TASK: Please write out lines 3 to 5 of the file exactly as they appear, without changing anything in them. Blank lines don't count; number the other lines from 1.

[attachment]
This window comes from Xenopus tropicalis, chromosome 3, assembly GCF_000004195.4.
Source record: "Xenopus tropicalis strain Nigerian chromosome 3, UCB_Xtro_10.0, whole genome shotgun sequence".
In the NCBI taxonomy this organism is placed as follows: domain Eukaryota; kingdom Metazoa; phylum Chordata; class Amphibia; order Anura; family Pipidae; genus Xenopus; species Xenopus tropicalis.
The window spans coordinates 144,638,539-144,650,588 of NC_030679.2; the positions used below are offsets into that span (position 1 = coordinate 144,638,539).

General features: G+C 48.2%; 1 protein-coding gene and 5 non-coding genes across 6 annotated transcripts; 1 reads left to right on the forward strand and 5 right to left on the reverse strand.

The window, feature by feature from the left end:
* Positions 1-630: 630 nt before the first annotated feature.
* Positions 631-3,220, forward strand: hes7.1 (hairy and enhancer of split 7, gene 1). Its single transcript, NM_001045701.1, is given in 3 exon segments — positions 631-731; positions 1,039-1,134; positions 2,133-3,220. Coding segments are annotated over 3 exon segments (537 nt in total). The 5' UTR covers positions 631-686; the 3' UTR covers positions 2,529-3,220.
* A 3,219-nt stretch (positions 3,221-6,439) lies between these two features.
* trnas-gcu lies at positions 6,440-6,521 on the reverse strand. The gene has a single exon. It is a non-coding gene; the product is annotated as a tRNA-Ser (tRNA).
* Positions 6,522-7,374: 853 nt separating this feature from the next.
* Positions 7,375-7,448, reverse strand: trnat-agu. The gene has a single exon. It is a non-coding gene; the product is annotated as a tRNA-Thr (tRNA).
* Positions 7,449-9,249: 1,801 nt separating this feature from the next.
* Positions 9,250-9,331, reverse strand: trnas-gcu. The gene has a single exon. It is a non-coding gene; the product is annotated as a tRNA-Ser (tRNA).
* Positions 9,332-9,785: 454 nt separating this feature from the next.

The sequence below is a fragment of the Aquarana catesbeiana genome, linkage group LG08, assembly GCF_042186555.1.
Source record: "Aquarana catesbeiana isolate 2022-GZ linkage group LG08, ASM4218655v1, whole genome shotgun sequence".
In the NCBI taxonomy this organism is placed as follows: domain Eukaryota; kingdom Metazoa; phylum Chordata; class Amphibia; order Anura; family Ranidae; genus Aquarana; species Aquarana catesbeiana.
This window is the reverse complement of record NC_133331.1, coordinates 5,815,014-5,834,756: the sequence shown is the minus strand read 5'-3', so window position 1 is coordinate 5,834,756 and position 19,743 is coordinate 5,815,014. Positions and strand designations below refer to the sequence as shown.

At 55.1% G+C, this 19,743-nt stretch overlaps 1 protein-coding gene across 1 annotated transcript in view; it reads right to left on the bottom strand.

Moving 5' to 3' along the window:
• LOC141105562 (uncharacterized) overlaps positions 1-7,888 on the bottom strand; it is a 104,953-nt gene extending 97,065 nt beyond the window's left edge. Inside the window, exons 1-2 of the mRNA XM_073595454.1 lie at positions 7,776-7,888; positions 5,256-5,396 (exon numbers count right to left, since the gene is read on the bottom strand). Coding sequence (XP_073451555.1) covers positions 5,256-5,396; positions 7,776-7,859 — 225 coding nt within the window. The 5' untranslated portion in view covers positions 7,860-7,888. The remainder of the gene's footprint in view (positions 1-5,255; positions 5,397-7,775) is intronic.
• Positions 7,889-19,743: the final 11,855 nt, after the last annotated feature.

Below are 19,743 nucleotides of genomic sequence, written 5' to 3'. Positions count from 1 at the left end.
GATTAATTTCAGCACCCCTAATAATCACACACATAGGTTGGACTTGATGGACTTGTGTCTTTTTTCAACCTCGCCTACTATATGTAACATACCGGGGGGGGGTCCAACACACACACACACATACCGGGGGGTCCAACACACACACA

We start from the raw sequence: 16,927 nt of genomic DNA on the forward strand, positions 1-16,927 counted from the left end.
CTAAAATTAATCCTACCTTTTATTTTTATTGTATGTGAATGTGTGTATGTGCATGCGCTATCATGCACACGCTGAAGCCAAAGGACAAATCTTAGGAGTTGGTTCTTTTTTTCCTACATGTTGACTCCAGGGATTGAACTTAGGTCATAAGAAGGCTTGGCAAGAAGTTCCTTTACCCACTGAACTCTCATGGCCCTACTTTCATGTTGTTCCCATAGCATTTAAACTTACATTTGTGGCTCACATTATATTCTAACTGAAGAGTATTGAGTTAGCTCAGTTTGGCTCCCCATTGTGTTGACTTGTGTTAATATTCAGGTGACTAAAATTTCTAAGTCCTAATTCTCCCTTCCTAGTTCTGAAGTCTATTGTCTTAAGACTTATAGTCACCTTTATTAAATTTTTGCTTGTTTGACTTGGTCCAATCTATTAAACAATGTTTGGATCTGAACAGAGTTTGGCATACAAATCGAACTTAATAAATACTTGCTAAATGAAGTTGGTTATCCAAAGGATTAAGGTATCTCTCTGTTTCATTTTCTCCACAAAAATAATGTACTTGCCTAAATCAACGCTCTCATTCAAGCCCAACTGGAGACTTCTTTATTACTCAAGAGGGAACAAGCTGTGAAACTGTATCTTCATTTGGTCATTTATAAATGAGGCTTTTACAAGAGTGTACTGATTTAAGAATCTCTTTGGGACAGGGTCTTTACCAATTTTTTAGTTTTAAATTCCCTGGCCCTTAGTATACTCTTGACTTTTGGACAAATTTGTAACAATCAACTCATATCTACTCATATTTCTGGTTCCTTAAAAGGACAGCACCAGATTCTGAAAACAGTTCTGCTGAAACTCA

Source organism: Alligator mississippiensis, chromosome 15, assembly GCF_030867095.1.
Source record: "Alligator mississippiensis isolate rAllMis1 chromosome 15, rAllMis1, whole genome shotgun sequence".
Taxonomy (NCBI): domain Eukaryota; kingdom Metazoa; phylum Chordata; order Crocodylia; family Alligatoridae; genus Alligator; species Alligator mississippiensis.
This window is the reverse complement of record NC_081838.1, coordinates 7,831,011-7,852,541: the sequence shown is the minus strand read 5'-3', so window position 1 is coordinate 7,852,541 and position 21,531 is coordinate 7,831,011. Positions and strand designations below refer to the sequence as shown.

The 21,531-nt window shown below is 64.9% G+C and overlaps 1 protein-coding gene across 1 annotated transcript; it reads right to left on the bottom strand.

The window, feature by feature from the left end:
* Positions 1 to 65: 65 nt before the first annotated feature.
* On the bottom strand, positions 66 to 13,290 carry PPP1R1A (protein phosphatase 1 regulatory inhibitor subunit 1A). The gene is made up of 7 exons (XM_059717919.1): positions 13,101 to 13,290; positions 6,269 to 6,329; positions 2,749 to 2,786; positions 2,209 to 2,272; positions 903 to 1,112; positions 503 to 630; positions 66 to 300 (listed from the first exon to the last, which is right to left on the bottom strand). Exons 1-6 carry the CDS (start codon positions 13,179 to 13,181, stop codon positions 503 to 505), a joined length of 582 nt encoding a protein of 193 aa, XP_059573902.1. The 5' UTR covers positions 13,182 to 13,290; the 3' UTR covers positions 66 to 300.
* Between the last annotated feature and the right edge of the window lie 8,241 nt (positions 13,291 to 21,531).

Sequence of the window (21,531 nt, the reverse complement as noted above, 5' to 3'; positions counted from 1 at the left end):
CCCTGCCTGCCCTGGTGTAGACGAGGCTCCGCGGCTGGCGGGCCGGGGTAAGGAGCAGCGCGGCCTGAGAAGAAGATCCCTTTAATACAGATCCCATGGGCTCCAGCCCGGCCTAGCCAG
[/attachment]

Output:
In the NCBI taxonomy this organism is placed as follows: domain Eukaryota; kingdom Metazoa; phylum Chordata; class Amphibia; order Anura; family Pipidae; genus Xenopus; species Xenopus tropicalis.
The window spans coordinates 144,638,539-144,650,588 of NC_030679.2; the positions used below are offsets into that span (position 1 = coordinate 144,638,539).

General features: G+C 48.2%; 1 protein-coding gene and 5 non-coding genes across 6 annotated transcripts; 1 reads left to right on the forward strand and 5 right to left on the reverse strand.